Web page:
Quite probably the most world-renowned architect of the 21st century, Zaha Hadid, has been recently commissioned to design a new fluid dynamics exhibition in the London Science Museum. It will certainly add much more depth than its current collection of stellated polyhedra, which was the only particularly mathematical exhibit I recall from the last time I visited (8th April).
Zaha Hadid’s architecture is based upon a contemporary style known as parametricism, which rejects the ideas of straight edges and rigid forms, favouring more natural forms such as the minimal surfaces imitated by soap films and encapsulated in the forthcoming exhibition.
My personal favourite of her masterpieces, entitled Galaxy Soho and depicted above, always reminds me of the internal structure of a chloroplast, with columns of thylakoids joined by integranal lamellae.
Anyway, one of the features of parametricism is the use of mathematical formulae to design buildings. This is actually an extraordinarily good idea for at least three reasons. Firstly, from a merely engineering standpoint, optimal structures are usually described by simple equations, such as the catenary (optimal self-supporting arch). Secondly, from an aesthetic perspective, simple equations typically yield pleasing, sensual forms. Thirdly, using simple equations eliminates the need for pages upon pages of excruciatingly detailed instructions.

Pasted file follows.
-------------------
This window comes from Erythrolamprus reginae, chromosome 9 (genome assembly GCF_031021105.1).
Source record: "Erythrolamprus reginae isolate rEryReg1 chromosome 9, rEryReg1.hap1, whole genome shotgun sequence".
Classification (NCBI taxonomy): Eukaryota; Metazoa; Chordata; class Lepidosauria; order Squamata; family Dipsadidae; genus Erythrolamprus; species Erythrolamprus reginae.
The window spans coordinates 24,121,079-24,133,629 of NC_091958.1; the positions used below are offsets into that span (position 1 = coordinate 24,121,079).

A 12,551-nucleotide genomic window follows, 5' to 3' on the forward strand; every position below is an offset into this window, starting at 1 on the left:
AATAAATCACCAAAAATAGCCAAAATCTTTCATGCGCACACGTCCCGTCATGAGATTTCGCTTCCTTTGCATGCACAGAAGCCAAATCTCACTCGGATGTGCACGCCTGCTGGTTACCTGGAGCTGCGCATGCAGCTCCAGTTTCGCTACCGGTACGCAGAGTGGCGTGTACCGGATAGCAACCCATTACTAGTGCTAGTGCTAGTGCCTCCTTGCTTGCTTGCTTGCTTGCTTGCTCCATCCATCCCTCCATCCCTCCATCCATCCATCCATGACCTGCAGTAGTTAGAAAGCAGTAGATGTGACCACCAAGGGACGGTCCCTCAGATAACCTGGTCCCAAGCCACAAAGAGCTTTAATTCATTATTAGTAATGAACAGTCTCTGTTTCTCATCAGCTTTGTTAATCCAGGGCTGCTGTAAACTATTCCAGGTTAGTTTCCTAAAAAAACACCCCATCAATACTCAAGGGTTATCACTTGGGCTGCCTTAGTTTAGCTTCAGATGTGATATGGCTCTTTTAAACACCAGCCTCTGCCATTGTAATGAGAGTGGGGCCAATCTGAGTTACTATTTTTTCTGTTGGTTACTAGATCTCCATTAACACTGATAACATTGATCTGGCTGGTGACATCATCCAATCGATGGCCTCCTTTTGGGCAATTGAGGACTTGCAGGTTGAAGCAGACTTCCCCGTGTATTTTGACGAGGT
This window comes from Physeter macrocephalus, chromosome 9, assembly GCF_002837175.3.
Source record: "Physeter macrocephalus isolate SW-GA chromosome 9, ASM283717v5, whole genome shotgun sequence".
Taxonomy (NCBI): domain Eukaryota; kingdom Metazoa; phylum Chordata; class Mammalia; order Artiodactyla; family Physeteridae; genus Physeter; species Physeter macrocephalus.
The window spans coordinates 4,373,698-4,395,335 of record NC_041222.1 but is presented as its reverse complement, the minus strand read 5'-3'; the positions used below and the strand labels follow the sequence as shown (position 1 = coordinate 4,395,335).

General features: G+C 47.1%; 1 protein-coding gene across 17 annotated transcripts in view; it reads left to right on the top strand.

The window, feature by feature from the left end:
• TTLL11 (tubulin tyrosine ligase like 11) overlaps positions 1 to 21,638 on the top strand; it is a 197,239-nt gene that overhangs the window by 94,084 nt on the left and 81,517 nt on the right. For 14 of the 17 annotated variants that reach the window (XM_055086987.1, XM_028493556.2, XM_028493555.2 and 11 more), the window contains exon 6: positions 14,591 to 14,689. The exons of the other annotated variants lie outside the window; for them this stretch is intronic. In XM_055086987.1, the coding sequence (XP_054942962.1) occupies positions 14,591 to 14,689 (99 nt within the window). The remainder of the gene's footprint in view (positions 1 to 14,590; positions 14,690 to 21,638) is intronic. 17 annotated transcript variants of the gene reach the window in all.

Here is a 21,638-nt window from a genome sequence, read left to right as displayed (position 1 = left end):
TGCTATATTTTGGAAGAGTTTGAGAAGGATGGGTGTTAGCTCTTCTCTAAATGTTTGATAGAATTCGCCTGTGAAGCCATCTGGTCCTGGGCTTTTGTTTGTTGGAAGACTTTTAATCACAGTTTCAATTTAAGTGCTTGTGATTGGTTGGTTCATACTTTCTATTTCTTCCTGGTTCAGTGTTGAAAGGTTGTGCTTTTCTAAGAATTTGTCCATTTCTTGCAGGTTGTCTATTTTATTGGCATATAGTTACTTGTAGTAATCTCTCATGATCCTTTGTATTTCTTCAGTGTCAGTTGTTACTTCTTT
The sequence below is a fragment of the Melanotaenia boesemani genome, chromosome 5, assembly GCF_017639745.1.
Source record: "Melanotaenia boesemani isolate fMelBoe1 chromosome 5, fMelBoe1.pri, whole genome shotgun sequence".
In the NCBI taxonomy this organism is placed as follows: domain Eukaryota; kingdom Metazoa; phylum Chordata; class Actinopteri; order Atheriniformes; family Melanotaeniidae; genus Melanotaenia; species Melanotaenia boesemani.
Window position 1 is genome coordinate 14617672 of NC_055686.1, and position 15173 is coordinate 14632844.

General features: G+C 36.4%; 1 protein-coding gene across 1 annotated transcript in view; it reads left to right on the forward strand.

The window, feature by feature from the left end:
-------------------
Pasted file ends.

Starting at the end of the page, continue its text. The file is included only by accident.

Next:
In fact, how simple can we get? The epitome of our modern requirement for brevity is Twitter, which limits individual posts to 140 characters in length. Would it be conceivably possible to tweet an architectural design?
Wolfram has recently released its Tweet A Program initiative, whereby one can instruct it via Twitter to execute arbitrary Mathematica programs of at most 128 characters (since “@wolframtap ” occupies the other twelve characters) in the cloud, tweeting the result back to you.
So I decided to tweet a 126-character program to plot a pair of twin towers on the chloroplast theme. And it came back with this:
It resembles a couple of caterpillars waltzing in lime-flavoured jelly. I’m sure you can do much better; just write a Mathematica program of at most 128 characters, tweet it to @wolframtap, and retweet your parametric architecture back to me at @apgox.